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Growing Brain-Infecting Parasites

Mira Kim, SPU Senior, Research Assistant, Seattle BioMed

Mira KimMira Kim: Biochemistry major

While many Seattle Pacific students spend their summers working at camps and coffee shops, Mira Kim spent hers growing parasites at Seattle BioMed. “I call them my babies,” Kim laughs as she describes crescent-shaped Toxoplasma gondii.

She breeds the parasite to help researchers discover a cure for toxoplasmosis. In the United States, the disease, borne by a bacteria that lives in cat feces, is most commonly known as the reason pregnant women should not clean a litter box. Toxoplasmosis causes flu-like symptoms for most people, but can lead to blindness in severe cases.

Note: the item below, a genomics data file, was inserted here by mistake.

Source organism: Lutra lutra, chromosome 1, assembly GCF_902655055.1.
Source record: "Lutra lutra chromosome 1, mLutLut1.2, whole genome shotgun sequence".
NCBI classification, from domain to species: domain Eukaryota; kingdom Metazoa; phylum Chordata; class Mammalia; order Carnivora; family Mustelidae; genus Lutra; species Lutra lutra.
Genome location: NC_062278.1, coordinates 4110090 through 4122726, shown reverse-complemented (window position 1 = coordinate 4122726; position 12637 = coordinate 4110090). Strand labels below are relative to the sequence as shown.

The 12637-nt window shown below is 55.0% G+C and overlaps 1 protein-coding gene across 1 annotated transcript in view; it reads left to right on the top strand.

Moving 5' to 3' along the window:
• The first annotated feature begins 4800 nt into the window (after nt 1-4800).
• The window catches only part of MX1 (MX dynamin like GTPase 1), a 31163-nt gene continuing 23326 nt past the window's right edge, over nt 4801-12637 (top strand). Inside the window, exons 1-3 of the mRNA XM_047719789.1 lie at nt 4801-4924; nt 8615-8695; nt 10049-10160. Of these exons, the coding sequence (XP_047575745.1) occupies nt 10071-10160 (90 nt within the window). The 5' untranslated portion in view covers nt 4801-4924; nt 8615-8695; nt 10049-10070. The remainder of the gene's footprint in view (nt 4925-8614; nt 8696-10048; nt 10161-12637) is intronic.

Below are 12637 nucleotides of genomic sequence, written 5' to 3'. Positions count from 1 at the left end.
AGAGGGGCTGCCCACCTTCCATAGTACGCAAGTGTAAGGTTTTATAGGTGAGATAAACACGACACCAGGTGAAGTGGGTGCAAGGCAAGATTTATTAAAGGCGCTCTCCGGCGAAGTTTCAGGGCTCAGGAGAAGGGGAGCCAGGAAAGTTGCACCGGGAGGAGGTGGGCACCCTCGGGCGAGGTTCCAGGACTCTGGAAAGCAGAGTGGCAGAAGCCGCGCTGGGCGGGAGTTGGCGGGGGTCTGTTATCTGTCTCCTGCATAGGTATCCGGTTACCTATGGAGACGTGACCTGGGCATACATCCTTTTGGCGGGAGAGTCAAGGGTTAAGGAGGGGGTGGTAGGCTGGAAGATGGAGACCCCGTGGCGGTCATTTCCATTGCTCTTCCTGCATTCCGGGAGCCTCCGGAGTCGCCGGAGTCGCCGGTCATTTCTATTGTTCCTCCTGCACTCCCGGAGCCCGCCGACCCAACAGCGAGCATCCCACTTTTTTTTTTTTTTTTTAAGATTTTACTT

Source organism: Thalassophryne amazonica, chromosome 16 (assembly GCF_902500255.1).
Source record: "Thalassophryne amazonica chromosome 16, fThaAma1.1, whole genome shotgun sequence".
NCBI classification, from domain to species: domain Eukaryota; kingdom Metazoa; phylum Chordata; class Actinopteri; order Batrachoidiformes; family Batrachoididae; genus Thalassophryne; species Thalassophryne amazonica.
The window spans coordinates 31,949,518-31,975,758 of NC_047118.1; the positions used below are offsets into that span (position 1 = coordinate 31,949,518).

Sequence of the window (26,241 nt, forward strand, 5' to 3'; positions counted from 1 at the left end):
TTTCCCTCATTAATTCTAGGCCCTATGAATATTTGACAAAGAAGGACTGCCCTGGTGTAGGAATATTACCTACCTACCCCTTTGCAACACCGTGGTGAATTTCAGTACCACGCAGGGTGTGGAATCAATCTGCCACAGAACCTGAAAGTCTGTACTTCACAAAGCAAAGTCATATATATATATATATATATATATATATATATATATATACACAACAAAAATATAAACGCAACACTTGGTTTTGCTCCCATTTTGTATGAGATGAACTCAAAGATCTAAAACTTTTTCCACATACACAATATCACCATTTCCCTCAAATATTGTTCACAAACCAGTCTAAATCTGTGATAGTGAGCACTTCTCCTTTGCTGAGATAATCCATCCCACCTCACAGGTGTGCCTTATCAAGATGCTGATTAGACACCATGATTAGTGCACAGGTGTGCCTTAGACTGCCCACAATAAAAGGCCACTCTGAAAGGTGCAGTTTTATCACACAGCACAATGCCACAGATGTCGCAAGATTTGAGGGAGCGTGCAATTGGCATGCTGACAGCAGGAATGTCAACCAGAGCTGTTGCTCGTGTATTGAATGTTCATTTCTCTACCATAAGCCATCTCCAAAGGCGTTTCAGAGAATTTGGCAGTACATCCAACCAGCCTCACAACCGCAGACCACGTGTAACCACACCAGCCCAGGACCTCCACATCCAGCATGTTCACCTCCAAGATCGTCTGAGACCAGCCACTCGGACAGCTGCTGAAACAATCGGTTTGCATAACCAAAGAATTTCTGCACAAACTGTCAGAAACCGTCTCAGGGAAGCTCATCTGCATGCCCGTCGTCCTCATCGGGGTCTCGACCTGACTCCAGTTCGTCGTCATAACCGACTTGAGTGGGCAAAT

More than 60 million people may be infected in the U.S., but most will never show symptoms.

Kim is one of several undergraduate SPU students who work at Seattle BioMed, which strives to eliminate the world’s most devastating infectious diseases. During summer 2013, Kim presented a poster session about toxoplasmosis and met a French woman in her mid-30s who had the disease when she was 8 years old.

“I never thought I’d be able to meet someone who had this disease,” she says. “It was exciting, because I’m doing this research because of people like her.”

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